Gas shortages had Beaufort Co. drivers buying in bulk. Tanks emptied, prices increased

·4 min read

Beaufort County residents are anxiously filling up their tanks amid reports of gasoline shortages, but the main drain on gasoline appears to be panic-buying.

One of the country’s largest pipelines that supplies gasoline to states along the East Coast was hit by a ransomware attack on Saturday, causing the shortfall. A BP on Lagoon Road in Hilton Head and two Circle K gas stations and a Shell station on William Hilton Parkway all ran out of gas, according to GasBuddy, an app that allows users to track gasoline pump shortages and monitor prices.

GasBuddy indicates that prices per gallon in were an average of 25 cents lower in South Carolina a month ago. Christopher Cardwell, manager of an Enmarket gas station off S.C. 170, said gas prices have gone up from $2.65 to $2.80 in the past three days. GasBuddy said the average price of gasoline in the U.S. has hit $3 per gallon for the first time since 2014, McClatchy newspapers reported.

Gas Buddy tracks gas prices in South Carolina over the last month.
Gas Buddy tracks gas prices in South Carolina over the last month.

Despite the shortages, the Town of Bluffton cautioned residents that there’s no need to panic. On its official Facebook page, the town said few stations have reported being low on, or out of, fuel, and that many stations have full tanks.

Colonial Pipeline said in a press release Wednesday that it was restarting operations but added it “will take several days for the product delivery supply chain to return to normal.”

“Some markets served by Colonial Pipeline may experience, or continue to experience, intermittent service interruptions during the start-up period,” the company said. “Colonial will move as much gasoline, diesel, and jet fuel as is safely possible and will continue to do so until markets return to normal.”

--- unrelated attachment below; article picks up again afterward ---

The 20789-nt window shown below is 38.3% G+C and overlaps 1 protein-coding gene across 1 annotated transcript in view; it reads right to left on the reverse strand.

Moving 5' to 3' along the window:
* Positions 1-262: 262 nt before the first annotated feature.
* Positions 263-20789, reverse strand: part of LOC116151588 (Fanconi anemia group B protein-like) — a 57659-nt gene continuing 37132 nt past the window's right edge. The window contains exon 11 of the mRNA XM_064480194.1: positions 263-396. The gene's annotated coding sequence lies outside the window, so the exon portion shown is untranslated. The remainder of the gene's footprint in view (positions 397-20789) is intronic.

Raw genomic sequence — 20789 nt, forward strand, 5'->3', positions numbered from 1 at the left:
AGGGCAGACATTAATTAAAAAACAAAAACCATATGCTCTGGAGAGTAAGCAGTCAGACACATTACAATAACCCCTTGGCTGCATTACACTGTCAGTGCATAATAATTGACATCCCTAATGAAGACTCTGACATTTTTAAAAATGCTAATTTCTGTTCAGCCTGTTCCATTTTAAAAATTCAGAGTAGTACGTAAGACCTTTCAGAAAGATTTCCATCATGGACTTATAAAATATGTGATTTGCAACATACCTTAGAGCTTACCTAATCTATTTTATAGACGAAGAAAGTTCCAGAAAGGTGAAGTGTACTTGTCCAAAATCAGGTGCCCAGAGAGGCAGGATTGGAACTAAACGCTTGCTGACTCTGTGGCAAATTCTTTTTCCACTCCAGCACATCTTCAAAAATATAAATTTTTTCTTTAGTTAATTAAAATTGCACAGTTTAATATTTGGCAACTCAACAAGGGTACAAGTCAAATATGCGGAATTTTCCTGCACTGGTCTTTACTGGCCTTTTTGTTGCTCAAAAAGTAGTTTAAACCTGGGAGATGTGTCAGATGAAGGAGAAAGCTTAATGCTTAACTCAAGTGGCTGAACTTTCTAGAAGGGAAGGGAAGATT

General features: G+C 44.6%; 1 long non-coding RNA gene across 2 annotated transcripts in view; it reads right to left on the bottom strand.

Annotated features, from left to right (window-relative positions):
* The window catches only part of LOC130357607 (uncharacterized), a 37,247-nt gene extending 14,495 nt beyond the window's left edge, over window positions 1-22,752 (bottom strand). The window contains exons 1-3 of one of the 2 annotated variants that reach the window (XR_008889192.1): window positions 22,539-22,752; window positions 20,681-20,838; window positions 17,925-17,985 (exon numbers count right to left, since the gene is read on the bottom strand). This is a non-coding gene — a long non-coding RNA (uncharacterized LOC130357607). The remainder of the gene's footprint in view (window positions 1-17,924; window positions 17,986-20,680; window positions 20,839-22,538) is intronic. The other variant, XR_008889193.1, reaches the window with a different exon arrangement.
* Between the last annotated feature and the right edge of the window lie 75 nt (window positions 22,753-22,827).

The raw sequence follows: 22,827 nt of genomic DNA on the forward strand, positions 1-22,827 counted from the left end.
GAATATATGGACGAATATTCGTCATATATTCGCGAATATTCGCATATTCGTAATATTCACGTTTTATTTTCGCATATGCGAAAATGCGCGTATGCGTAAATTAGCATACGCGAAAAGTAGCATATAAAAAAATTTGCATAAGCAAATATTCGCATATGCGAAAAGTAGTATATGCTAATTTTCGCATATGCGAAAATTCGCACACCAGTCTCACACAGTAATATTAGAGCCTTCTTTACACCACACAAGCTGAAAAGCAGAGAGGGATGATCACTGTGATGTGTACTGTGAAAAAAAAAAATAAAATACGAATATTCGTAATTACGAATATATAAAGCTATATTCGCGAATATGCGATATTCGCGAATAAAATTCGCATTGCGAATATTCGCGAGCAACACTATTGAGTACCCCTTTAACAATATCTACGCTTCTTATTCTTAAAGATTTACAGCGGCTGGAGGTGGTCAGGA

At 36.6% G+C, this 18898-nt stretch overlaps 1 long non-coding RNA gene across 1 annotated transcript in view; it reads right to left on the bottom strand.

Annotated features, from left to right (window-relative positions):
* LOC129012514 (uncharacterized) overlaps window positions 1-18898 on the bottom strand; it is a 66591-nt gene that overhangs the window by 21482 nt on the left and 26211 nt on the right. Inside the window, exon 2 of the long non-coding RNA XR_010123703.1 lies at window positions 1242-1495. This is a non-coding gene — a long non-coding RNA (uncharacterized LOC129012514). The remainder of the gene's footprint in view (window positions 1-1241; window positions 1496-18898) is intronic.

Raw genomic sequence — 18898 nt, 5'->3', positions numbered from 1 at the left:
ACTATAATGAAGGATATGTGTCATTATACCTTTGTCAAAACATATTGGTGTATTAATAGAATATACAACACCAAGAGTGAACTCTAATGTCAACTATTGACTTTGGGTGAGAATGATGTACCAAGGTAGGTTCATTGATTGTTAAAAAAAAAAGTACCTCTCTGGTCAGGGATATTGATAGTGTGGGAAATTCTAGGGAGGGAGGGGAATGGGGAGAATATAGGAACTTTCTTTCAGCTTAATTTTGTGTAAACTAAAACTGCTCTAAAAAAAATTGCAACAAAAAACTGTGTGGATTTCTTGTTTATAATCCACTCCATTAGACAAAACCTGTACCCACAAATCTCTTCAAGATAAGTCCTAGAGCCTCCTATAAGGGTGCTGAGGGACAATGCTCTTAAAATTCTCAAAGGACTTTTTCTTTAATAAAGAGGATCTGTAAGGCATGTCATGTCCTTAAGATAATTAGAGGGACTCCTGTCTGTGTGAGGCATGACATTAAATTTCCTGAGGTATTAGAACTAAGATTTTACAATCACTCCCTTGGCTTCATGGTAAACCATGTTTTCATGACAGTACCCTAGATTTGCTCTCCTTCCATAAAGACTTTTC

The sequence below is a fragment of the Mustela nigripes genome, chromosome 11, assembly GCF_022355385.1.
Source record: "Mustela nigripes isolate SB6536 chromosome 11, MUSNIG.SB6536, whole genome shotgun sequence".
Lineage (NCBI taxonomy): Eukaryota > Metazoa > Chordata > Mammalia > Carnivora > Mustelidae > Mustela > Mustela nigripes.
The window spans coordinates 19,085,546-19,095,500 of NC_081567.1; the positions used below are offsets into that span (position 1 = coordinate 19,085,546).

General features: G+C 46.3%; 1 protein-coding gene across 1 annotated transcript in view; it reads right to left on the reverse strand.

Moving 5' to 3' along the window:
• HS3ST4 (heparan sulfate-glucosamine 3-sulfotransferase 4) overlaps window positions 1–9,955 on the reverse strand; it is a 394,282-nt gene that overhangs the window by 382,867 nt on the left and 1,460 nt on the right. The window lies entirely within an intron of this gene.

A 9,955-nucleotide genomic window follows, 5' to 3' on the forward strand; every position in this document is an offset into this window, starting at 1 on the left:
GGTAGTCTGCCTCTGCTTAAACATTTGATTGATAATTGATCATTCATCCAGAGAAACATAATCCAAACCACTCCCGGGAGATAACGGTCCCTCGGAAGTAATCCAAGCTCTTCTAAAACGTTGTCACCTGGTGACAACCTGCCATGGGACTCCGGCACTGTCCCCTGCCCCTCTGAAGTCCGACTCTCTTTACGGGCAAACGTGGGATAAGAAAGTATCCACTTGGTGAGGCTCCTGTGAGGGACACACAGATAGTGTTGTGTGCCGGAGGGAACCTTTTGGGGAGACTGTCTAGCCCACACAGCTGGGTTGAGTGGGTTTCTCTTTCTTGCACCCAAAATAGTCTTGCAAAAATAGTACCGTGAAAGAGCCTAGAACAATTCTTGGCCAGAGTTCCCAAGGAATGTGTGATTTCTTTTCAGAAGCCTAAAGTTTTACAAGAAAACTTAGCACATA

Drivers delivering gasoline to stations across the East Coast will be temporarily exempt from weight restrictions, the company said Tuesday. This leniency is to ensure that the delivery of gasoline, jet fuel and other refined petroleum products to states along the East Coast is not disrupted, according to the U.S. Department of Transportation.

In the meantime, drivers all over the East Coast are struggling to find a place to fill up. Across South Carolina, 45% of gas stations were reported to be out of fuel Wednesday. In North Carolina, 65% of gas stations were reporting empty tanks.

And Beaufort drivers are continuing to run into problems. Some Facebook users reported not having access to Premium and Plus gasoline, while others said stations have limited purchases to combat the shortage. Gas station workers say the biggest problem is people panic-buying.

Panic-buying results in shortages

Cardwell said the main reason for the shortage where he works isn’t from the ransomware.

“It’s off and on and has something to do with people coming in and buying in bulk,” Cardwell said.

Alex Allen, a lead cashier at an Exxon on Discovery Drive in Bluffton, said the same thing happened at his gas station. He didn’t think the shortage would be so bad, but on Tuesday he saw customers panic-buying.

“It was awful,” Allen said. “People were coming in nonstop from opening to 8 p.m.”

Allen said an employee had to call Bluffton police to clear out the station’s parking lot because too many cars were waiting to fill up.

Customers flocked to the gas station in a frenzy, he said. “Last night we basically ran out.”

Capt. Scott Chandler of the Bluffton Police Department said police began monitoring gas stations as a safety precaution when they noticed the increased customer presence.

Felix Turner, corporate affairs manager at Kroger, said there’s plenty of gas available, and customers aren’t limited in their purchases. He encourages customers not to panic.

“There have been some supply disruptions, and spot outages may occur,” Turner said. “This has caused some customer anxiety, which has led to some additional wait times at locations. ...

“We are doing our best to maintain supplies where we can,” he said, “and look forward to a return to normal as soon as possible.”